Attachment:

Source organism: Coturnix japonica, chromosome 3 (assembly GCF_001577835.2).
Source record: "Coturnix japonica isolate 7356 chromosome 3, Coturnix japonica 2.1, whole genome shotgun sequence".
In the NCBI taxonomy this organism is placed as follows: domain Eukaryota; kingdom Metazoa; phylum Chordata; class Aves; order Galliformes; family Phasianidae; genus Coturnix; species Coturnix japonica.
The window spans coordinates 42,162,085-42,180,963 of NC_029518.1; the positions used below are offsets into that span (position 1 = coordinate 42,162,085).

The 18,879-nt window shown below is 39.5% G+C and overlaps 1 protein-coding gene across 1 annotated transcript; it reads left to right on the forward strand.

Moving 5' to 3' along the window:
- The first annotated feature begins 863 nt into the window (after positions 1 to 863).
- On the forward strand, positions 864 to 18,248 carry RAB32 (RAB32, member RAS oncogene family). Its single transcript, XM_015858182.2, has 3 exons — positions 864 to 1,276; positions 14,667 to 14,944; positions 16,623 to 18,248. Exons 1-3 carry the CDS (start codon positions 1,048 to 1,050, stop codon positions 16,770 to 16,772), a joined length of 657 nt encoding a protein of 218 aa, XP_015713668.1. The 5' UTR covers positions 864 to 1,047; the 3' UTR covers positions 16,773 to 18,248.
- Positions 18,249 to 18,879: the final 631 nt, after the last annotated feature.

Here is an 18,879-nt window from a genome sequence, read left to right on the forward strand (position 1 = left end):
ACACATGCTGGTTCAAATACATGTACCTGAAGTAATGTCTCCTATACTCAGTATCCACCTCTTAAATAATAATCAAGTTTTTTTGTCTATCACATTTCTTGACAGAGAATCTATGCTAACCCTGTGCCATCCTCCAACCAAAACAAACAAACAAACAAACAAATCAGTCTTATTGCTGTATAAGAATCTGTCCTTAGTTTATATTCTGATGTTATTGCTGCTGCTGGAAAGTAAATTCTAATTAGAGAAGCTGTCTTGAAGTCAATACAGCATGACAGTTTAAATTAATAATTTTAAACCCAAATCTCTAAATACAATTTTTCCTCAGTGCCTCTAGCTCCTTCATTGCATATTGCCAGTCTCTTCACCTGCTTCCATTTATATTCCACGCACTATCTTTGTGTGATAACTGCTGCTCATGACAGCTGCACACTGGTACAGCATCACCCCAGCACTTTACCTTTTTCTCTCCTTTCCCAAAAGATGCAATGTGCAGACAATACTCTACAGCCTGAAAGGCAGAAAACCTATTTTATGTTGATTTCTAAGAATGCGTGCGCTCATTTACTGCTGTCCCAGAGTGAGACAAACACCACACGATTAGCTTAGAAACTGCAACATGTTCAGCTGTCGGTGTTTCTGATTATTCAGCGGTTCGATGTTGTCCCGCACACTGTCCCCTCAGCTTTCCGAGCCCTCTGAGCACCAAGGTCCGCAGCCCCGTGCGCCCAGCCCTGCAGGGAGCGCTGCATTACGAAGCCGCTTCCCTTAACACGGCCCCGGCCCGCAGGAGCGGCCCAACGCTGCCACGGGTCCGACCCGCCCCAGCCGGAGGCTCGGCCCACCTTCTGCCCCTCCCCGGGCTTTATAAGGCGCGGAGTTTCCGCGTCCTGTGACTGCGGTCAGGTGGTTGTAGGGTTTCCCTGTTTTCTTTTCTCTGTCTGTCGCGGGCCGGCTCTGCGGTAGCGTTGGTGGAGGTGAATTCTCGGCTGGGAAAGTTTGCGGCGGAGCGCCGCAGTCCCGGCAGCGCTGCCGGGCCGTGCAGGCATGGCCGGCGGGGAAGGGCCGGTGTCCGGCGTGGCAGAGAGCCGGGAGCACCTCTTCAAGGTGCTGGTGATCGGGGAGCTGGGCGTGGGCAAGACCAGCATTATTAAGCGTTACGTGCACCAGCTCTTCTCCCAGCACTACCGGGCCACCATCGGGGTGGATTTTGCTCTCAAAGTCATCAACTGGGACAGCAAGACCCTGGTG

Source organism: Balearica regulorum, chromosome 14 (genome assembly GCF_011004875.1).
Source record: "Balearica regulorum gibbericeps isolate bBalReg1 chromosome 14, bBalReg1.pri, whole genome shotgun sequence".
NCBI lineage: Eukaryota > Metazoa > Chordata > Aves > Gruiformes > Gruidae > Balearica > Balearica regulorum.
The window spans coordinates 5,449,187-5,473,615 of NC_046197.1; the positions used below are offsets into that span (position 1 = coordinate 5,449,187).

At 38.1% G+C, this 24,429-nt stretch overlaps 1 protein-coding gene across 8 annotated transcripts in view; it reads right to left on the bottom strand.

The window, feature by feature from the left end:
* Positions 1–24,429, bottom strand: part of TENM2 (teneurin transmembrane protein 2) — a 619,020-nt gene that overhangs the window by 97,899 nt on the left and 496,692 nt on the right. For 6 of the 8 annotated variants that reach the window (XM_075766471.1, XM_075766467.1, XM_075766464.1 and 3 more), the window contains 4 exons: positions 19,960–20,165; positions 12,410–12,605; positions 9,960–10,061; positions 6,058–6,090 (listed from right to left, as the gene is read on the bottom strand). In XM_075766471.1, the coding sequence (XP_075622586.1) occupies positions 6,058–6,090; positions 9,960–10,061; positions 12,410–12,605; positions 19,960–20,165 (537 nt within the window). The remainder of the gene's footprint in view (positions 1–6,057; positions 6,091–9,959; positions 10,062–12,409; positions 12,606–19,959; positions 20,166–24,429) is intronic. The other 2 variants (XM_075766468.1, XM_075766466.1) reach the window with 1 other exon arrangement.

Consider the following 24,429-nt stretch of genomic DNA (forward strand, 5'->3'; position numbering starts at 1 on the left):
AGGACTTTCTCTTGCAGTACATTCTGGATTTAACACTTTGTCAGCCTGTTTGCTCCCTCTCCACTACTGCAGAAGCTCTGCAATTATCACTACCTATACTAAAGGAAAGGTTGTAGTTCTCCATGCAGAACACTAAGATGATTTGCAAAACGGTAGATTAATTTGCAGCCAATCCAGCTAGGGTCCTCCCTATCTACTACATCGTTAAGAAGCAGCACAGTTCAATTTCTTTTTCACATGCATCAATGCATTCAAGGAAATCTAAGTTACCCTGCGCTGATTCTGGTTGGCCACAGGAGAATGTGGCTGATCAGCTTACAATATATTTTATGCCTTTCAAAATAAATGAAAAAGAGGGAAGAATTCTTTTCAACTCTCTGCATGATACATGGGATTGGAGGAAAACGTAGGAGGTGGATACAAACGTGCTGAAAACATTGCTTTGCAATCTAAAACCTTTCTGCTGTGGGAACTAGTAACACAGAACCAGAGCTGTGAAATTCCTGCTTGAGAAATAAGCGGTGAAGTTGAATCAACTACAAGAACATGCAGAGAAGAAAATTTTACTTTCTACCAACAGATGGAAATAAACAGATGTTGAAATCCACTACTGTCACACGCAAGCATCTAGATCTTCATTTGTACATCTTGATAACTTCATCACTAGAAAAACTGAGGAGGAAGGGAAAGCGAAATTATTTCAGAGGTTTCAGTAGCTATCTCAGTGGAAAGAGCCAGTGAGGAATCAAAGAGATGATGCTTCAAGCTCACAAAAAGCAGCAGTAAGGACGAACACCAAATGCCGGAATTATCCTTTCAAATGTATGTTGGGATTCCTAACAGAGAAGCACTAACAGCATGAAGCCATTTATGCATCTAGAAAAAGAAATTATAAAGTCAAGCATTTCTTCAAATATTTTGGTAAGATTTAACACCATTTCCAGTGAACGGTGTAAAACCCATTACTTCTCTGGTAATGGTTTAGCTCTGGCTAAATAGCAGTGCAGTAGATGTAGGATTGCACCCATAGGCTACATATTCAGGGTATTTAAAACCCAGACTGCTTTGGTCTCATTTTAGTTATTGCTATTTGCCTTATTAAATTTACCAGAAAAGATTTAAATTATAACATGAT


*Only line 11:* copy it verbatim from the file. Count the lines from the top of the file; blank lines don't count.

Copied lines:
ACACATGCTGGTTCAAATACATGTACCTGAAGTAATGTCTCCTATACTCAGTATCCACCTCTTAAATAATAATCAAGTTTTTTTGTCTATCACATTTCTTGACAGAGAATCTATGCTAACCCTGTGCCATCCTCCAACCAAAACAAACAAACAAACAAACAAATCAGTCTTATTGCTGTATAAGAATCTGTCCTTAGTTTATATTCTGATGTTATTGCTGCTGCTGGAAAGTAAATTCTAATTAGAGAAGCTGTCTTGAAGTCAATACAGCATGACAGTTTAAATTAATAATTTTAAACCCAAATCTCTAAATACAATTTTTCCTCAGTGCCTCTAGCTCCTTCATTGCATATTGCCAGTCTCTTCACCTGCTTCCATTTATATTCCACGCACTATCTTTGTGTGATAACTGCTGCTCATGACAGCTGCACACTGGTACAGCATCACCCCAGCACTTTACCTTTTTCTCTCCTTTCCCAAAAGATGCAATGTGCAGACAATACTCTACAGCCTGAAAGGCAGAAAACCTATTTTATGTTGATTTCTAAGAATGCGTGCGCTCATTTACTGCTGTCCCAGAGTGAGACAAACACCACACGATTAGCTTAGAAACTGCAACATGTTCAGCTGTCGGTGTTTCTGATTATTCAGCGGTTCGATGTTGTCCCGCACACTGTCCCCTCAGCTTTCCGAGCCCTCTGAGCACCAAGGTCCGCAGCCCCGTGCGCCCAGCCCTGCAGGGAGCGCTGCATTACGAAGCCGCTTCCCTTAACACGGCCCCGGCCCGCAGGAGCGGCCCAACGCTGCCACGGGTCCGACCCGCCCCAGCCGGAGGCTCGGCCCACCTTCTGCCCCTCCCCGGGCTTTATAAGGCGCGGAGTTTCCGCGTCCTGTGACTGCGGTCAGGTGGTTGTAGGGTTTCCCTGTTTTCTTTTCTCTGTCTGTCGCGGGCCGGCTCTGCGGTAGCGTTGGTGGAGGTGAATTCTCGGCTGGGAAAGTTTGCGGCGGAGCGCCGCAGTCCCGGCAGCGCTGCCGGGCCGTGCAGGCATGGCCGGCGGGGAAGGGCCGGTGTCCGGCGTGGCAGAGAGCCGGGAGCACCTCTTCAAGGTGCTGGTGATCGGGGAGCTGGGCGTGGGCAAGACCAGCATTATTAAGCGTTACGTGCACCAGCTCTTCTCCCAGCACTACCGGGCCACCATCGGGGTGGATTTTGCTCTCAAAGTCATCAACTGGGACAGCAAGACCCTGGTG